Jenna Lowe is an organ donor and social activist and before she died, she created a legacy that would live on in the rare disease community and save lives.
She suffered from a rare disease called pulmonary arterial hypertension (PH). This chronic form of high blood pressure in the lungs results in the thickening of pulmonary arteries over time which causes a number of problems. It took the doctors two years to diagnose Jenna with the disease.
To learn more about PH, click here.
Before she passed away, Jenna started the Get Me to 21 campaign, a community of organ donors that tries to persuade others to become donors as well. When she died, her parents carried her legacy and began to spread awareness about their daughter’s disease all across South America.
The Jenna Lowe Trust (JLT) was created in her honor and soon after, a team was formed. Lowe’s pulmonologist, Dr. Greg Symons partnered up with Dr Greg Callimaro. The two Greg’s created their own PH treatment clinic at Groote Schuur Hospital for state and private PH sufferers. Today, they treat 68 patients while providing counseling and other treatments.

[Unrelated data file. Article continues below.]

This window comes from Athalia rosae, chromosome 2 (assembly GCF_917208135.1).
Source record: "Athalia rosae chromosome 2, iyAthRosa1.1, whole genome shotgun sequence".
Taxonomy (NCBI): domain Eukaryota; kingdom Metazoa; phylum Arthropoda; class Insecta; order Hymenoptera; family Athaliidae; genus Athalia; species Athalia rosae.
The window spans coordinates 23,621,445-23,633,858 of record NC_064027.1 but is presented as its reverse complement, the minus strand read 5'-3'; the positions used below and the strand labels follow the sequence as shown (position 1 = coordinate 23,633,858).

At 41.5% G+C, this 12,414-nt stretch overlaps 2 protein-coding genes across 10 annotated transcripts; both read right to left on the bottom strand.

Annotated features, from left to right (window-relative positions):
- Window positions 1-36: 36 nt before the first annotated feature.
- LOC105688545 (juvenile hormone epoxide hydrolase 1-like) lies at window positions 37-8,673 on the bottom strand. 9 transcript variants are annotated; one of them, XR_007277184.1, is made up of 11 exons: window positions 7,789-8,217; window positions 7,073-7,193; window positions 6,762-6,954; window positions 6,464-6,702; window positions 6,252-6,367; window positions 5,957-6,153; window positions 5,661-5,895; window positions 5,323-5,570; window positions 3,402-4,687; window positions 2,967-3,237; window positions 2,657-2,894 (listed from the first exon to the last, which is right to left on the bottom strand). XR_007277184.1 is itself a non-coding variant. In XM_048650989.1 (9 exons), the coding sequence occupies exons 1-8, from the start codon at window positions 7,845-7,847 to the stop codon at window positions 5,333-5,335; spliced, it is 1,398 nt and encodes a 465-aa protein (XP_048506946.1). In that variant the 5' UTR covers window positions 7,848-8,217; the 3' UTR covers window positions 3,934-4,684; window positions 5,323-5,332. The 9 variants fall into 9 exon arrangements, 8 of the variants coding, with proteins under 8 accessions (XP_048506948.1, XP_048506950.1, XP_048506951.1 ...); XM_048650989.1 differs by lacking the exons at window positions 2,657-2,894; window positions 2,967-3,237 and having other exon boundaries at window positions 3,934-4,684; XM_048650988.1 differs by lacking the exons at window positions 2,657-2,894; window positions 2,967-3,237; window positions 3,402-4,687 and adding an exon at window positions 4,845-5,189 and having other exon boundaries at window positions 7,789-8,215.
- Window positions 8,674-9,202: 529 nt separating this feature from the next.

The clinic has seen many success stories, including that of Bridget Nkonyeni who was in dire need of a thrombectomy that was successfully performed.
Jenna’s mother, Gabi, remembers the challenges that PH hurled at her daughter and how confusing a time it was, considering that there wasn’t much known about the rare disease.
“We vowed that after our experience with Jenna’s disease, things had to change; PH patients, their families, their friends and healthcare professionals needed support to make this disease manageable and improve healthcare around it,” she told the Cape Times.
The doctors are proud to be a member of Lowe’s legacy. Their mission is to provide hope, support and treatment to people who suffer from PH. Jenna would certainly be proud.